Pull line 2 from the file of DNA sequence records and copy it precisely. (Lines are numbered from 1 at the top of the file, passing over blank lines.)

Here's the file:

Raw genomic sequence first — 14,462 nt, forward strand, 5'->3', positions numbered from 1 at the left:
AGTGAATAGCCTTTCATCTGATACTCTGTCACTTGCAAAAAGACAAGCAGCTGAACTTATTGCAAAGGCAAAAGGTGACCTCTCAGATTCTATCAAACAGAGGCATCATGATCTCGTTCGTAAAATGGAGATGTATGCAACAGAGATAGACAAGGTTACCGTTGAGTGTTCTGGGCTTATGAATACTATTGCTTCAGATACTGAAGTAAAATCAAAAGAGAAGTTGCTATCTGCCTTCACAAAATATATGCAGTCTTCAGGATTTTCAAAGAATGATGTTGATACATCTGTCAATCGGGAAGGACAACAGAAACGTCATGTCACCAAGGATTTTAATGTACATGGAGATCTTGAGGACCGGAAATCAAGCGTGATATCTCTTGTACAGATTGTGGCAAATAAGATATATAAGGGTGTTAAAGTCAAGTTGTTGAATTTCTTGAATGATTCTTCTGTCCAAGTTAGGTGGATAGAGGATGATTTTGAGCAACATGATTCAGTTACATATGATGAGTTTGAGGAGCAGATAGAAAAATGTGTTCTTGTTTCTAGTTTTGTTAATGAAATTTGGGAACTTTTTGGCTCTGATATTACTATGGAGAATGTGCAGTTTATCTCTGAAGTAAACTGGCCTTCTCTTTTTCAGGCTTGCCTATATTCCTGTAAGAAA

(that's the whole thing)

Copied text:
AGTGAATAGCCTTTCATCTGATACTCTGTCACTTGCAAAAAGACAAGCAGCTGAACTTATTGCAAAGGCAAAAGGTGACCTCTCAGATTCTATCAAACAGAGGCATCATGATCTCGTTCGTAAAATGGAGATGTATGCAACAGAGATAGACAAGGTTACCGTTGAGTGTTCTGGGCTTATGAATACTATTGCTTCAGATACTGAAGTAAAATCAAAAGAGAAGTTGCTATCTGCCTTCACAAAATATATGCAGTCTTCAGGATTTTCAAAGAATGATGTTGATACATCTGTCAATCGGGAAGGACAACAGAAACGTCATGTCACCAAGGATTTTAATGTACATGGAGATCTTGAGGACCGGAAATCAAGCGTGATATCTCTTGTACAGATTGTGGCAAATAAGATATATAAGGGTGTTAAAGTCAAGTTGTTGAATTTCTTGAATGATTCTTCTGTCCAAGTTAGGTGGATAGAGGATGATTTTGAGCAACATGATTCAGTTACATATGATGAGTTTGAGGAGCAGATAGAAAAATGTGTTCTTGTTTCTAGTTTTGTTAATGAAATTTGGGAACTTTTTGGCTCTGATATTACTATGGAGAATGTGCAGTTTATCTCTGAAGTAAACTGGCCTTCTCTTTTTCAGGCTTGCCTATATTCCTGTAAGAAA